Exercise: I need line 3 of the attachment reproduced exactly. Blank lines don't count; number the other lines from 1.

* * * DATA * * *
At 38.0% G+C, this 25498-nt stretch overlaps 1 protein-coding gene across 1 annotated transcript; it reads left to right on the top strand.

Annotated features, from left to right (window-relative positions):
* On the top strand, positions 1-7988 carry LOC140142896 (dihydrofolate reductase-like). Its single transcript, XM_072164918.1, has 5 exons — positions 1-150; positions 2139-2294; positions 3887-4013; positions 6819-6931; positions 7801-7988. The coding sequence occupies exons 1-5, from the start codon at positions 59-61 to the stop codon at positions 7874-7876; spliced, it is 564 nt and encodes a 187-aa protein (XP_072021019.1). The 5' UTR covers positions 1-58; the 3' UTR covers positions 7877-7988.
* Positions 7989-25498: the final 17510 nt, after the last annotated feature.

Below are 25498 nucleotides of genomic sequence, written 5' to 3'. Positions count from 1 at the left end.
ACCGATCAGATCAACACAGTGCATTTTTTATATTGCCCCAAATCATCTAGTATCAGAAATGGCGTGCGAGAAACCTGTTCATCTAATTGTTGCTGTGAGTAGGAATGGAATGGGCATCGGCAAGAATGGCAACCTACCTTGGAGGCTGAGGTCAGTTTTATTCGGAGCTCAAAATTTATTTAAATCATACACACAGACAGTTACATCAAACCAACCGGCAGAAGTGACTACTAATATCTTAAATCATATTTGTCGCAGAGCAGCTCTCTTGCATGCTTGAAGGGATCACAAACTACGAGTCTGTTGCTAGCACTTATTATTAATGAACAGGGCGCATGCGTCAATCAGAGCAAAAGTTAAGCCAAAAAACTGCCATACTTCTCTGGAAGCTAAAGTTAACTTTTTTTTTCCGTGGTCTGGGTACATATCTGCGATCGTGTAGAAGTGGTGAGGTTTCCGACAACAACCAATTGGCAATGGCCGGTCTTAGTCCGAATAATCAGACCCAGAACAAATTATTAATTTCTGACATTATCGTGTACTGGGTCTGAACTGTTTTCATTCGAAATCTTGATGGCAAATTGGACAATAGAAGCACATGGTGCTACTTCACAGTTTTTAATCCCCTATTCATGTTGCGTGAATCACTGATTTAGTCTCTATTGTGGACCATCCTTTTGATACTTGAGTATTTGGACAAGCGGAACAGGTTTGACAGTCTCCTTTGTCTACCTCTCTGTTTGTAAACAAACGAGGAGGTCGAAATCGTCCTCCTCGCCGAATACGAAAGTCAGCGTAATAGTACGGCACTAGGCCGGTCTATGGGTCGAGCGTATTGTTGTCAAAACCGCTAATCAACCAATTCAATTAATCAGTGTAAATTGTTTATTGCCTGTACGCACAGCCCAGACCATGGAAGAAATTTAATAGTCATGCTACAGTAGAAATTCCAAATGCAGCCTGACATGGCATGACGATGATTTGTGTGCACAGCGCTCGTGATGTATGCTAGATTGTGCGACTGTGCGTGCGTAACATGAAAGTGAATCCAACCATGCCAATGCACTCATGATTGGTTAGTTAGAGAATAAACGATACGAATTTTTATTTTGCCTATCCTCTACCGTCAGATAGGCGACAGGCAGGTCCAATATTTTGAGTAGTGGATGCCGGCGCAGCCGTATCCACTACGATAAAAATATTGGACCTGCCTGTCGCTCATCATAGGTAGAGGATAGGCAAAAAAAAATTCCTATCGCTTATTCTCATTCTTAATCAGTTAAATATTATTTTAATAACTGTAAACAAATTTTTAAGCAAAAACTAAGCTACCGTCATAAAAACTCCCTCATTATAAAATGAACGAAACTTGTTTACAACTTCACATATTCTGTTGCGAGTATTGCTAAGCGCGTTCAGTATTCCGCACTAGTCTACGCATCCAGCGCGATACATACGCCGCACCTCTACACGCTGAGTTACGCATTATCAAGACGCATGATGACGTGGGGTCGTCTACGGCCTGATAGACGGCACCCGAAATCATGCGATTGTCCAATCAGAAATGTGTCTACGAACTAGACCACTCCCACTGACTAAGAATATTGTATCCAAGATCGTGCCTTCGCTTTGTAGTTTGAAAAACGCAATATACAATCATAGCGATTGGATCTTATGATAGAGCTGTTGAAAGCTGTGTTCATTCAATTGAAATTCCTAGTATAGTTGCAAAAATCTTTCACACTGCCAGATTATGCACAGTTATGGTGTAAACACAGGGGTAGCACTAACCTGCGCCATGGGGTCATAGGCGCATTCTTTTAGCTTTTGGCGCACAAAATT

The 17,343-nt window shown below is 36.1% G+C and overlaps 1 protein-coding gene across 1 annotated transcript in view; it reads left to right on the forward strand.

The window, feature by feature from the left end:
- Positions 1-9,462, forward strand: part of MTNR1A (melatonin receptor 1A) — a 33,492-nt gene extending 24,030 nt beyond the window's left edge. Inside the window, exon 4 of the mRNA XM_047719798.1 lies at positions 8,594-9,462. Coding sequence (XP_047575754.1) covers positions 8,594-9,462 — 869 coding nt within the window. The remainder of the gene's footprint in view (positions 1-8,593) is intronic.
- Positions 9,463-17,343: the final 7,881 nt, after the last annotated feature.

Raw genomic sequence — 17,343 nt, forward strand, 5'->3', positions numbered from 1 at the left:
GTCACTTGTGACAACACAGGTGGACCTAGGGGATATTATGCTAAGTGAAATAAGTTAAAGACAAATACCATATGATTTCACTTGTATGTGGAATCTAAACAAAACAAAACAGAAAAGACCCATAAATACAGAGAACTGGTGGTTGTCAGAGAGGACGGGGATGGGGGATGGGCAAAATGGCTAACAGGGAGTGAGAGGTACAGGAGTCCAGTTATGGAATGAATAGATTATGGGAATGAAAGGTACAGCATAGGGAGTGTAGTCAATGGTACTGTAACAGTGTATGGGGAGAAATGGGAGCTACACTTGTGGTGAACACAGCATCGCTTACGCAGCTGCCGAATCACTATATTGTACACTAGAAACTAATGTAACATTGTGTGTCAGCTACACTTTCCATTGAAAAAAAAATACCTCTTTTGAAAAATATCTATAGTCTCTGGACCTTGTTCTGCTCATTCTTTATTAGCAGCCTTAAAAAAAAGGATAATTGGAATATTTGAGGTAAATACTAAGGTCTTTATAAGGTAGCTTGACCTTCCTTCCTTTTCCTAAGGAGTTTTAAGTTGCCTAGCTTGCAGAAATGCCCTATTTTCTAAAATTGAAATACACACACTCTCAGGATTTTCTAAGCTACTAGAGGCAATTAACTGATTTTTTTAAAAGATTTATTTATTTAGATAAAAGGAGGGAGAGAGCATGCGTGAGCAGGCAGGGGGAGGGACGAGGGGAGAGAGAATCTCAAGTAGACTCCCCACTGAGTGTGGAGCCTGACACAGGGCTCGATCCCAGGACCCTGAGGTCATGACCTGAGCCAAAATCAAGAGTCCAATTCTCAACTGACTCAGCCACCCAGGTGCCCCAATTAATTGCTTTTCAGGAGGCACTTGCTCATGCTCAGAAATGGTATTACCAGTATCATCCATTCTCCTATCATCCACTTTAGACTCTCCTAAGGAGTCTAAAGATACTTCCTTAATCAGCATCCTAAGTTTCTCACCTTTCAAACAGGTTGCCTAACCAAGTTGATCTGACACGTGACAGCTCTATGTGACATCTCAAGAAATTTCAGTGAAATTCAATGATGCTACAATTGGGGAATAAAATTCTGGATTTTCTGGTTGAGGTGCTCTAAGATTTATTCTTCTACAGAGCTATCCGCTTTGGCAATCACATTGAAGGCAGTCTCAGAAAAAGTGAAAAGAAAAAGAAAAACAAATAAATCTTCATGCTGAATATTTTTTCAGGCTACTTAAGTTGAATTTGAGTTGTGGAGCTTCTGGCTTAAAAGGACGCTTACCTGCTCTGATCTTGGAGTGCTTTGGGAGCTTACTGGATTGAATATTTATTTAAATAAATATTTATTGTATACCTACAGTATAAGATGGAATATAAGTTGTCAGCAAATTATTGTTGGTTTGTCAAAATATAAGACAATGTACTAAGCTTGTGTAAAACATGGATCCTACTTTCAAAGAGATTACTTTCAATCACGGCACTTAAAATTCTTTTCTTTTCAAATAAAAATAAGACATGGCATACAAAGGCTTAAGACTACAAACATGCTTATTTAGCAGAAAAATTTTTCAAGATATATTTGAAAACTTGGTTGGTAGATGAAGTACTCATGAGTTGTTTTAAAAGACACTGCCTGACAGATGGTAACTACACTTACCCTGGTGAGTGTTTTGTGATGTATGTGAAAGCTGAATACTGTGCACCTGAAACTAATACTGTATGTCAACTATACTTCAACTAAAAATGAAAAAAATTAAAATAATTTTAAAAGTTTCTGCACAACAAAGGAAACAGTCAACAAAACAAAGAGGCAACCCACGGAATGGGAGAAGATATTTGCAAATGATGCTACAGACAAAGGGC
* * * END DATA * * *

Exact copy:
* On the top strand, positions 1-7988 carry LOC140142896 (dihydrofolate reductase-like). Its single transcript, XM_072164918.1, has 5 exons — positions 1-150; positions 2139-2294; positions 3887-4013; positions 6819-6931; positions 7801-7988. The coding sequence occupies exons 1-5, from the start codon at positions 59-61 to the stop codon at positions 7874-7876; spliced, it is 564 nt and encodes a 187-aa protein (XP_072021019.1). The 5' UTR covers positions 1-58; the 3' UTR covers positions 7877-7988.